The cows in Riverdale Farm are friendly

This is the newest member of the lamb family

The kids are hard to photograph because they don’t stay still

I managed to catch one quick photo of this kid. He has a twin. You will have to visit yourself to see the twin. My photos are all blurred.

The ducks like the pond in Riverdale Farm

The crab apple tree in Riverdale Farm is almost at peak bloom

Toronto is flat, flat,flat.

Kids love this little hill in Riverdale Farm.

Berczy Park is a small park in downtown Toronto that has just undergone extensive renovations … to add hills!

Enjoy the woodland tulips in the spring

Last year, I visited Keukenhof Gardens in Amsterdam. It is one of the most beautiful gardens in Europe, with seven million spring flowers.

I love Keukenhof and its perfectly arranged beds. But I also love the natural woodland look of the tulips in Riverdale Farm.

 Does this look like the middle of a city?

The spring flowers in Riverdale Farm are almost at their peak

Riverdale Farm is adjacent to Riverdale Park

The southeast entrance to the park is monitored by this wise owl.

A raccoon is hiding in the tree. Toronto is sometimes called ‘Raccoon City.’ They prowl our back deck every night. Last summer, I disturbed one that was sleeping under the deck sofa in the middle of the day. I jumped and he ran!

This is the splash pad in Riverdale Park

Kids love running in the splash pad even when it is dry!

When the warm weather hits, the splash pad will be filled with kids. It is staffed by lifeguards in the summer.

In the background of this photo, you can see a row of houses that face Riverdale Park.

I have seen many of the houses in Cabbagetown because I go to every open house. The houses that face the park are lovely.

Dogs can run off-leash in the sports fields at the base of Riverdale Park

The dog owners look like they have as much fun as the dogs

This beautiful young woman enjoyed our only sunny day this week

In the winter, this is a popular hill for tobogganing.

Wellesley Park is a hidden park in Cabbagetown

Wellesley Park is a five minute walk north from Riverdale Park. It is a hidden park at the eastern end of Wellesley Street.

It has a spash pad and a playground; picnic tables and big shady trees. Pack a picnic!

Are you hungry? Time to check out the local fare!


F’Amelia is a popular restaurant in Cabbagetown

F’Amelia serves norther Italian cuisine. It is open all year. In the summer, it also has an outdoor wine bar. It is a very popular restaurant so reservations are highly recommended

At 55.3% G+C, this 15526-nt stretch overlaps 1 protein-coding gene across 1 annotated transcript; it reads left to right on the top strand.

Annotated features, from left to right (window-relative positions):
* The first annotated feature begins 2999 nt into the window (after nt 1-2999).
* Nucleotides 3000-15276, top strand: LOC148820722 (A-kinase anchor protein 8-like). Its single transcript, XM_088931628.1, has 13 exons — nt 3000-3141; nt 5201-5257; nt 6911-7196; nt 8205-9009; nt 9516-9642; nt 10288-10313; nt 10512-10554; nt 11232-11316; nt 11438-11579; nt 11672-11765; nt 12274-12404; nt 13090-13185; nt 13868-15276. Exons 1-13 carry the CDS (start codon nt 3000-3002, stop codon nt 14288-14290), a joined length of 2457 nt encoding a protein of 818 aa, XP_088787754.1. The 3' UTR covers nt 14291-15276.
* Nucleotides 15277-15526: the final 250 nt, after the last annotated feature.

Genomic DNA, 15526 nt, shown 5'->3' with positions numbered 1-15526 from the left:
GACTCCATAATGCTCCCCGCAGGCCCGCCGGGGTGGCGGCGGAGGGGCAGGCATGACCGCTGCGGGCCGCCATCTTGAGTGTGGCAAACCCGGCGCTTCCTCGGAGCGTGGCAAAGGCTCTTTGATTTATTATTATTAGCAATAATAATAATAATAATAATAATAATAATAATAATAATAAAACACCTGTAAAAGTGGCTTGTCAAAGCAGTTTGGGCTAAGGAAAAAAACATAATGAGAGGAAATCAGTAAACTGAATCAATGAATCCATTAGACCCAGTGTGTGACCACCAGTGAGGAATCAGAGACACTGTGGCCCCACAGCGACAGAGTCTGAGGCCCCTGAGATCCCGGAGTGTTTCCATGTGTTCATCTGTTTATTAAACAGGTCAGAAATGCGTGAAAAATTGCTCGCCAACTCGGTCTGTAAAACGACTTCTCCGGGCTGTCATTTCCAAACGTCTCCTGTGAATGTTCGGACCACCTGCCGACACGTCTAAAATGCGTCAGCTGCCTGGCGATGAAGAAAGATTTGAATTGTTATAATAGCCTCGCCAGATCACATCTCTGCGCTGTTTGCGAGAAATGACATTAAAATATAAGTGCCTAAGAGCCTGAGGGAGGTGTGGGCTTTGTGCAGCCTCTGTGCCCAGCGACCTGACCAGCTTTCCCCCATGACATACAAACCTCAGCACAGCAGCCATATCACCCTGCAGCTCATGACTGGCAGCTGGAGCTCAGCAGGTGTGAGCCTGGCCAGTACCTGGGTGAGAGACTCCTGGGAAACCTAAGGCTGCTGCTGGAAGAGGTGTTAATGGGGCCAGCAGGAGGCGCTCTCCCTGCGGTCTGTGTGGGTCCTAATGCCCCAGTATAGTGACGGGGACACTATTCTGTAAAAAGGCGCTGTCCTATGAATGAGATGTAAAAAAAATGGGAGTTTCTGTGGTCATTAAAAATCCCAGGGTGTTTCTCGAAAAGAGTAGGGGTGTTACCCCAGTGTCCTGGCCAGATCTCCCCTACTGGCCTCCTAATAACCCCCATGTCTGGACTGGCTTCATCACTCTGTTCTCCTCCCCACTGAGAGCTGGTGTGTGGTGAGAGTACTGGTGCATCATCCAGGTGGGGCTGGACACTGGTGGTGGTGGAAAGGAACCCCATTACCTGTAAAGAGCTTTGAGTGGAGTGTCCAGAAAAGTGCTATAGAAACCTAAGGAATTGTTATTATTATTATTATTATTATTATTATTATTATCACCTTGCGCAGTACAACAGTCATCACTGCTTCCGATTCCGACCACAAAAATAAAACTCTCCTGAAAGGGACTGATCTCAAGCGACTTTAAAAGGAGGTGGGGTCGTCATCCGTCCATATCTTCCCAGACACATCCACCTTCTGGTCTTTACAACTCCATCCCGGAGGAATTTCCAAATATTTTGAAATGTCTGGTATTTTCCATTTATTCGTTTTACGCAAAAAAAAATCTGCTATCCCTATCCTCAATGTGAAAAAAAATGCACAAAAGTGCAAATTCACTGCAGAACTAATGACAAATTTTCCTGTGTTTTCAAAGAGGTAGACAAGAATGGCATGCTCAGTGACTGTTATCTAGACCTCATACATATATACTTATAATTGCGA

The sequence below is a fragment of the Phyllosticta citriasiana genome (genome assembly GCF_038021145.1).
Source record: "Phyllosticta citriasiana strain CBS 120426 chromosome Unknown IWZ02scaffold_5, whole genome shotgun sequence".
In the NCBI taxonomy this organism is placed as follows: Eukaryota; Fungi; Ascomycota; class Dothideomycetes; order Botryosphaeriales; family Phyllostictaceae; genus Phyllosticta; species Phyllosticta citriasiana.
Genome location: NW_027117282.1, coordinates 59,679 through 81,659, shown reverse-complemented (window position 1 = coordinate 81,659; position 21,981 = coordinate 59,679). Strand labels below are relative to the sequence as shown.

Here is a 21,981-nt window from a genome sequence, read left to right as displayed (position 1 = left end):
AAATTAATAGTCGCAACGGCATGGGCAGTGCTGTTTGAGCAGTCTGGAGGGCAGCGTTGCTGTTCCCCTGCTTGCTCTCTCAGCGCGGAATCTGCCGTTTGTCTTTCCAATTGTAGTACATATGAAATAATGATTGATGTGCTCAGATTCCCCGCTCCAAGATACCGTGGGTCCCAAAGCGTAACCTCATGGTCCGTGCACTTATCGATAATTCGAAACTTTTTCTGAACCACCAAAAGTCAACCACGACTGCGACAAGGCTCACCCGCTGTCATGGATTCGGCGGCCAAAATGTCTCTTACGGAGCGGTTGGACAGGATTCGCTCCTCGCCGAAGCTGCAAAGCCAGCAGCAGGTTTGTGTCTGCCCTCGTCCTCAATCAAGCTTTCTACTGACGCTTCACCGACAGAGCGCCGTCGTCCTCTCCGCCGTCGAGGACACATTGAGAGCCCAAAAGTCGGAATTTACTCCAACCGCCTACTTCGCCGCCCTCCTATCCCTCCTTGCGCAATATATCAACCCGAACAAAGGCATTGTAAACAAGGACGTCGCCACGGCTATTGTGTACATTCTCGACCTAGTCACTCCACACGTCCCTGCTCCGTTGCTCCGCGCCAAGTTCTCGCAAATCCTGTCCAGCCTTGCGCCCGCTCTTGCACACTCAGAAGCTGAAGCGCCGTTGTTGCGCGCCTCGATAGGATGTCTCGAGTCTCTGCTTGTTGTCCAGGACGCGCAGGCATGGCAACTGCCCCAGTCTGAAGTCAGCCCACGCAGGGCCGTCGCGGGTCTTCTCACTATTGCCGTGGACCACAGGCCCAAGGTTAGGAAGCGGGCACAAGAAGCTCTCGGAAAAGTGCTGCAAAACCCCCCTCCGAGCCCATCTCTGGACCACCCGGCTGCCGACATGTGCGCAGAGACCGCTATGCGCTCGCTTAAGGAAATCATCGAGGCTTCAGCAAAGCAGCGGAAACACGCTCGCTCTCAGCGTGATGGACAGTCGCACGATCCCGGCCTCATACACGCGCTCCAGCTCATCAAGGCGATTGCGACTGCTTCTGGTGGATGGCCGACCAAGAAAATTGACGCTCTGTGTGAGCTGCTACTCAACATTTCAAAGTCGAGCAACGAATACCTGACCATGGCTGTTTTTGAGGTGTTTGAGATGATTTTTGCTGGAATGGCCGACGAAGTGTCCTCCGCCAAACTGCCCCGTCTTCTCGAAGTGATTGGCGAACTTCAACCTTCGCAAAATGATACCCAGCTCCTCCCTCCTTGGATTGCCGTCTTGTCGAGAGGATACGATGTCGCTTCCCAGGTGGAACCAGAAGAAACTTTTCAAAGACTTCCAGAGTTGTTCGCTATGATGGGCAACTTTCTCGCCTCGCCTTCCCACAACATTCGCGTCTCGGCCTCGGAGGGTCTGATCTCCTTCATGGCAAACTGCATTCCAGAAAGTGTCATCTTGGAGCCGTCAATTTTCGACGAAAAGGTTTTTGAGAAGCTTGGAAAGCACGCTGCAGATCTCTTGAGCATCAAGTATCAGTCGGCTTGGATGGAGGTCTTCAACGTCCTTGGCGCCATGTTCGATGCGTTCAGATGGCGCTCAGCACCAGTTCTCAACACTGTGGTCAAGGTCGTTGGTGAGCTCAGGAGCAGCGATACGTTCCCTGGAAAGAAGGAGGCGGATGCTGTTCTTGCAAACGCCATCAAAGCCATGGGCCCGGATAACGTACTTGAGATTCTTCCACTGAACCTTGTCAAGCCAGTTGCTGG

This shop has the best croissants in the world

If you follow the blog, you know that I rarely say anything about food. This is the exception. These croissants are the absolute best.

This croissant shop has the worst business plan: The shop opens at 8:30 on Friday, Saturday and Sunday. It stays open until sold out. Sometimes it sells out in an hour. There are lineups out the door and down the sidewalk. The worst business plan works just fine with you have the best product in the world!

HOP is our local pub

House on Parliament has cold beer and delicious food. It is always packed.

The sun was setting as I took this picture.


Time to go to the HOP!

Cabbagetown is a tranquil oasis of green in the middle of Toronto

You can look across the school yard to the CN Tower in the distance, the beacon for Toronto.


Here is some useful information to plan your visit:

Getting here:

Take the #506 streetcar to the intersection of Parliament and Carlton. Riverdale Park is at the eastern end of Carlton Street.

If you drive, you can hunt for street parking.


Walking is the best way to see Cabbagetown!





Rose Ann MacGillivray

Rose Ann MacGillivray

World Heritage Traveller at
I love visiting World Heritage Sites, celebrating the world’s most fascinating places and cultures, and most of all, having fun on a trip. Join me on the road to fun and fascinating places. Thanks for reading – and remember to add your e-mail below for updates!
Rose Ann MacGillivray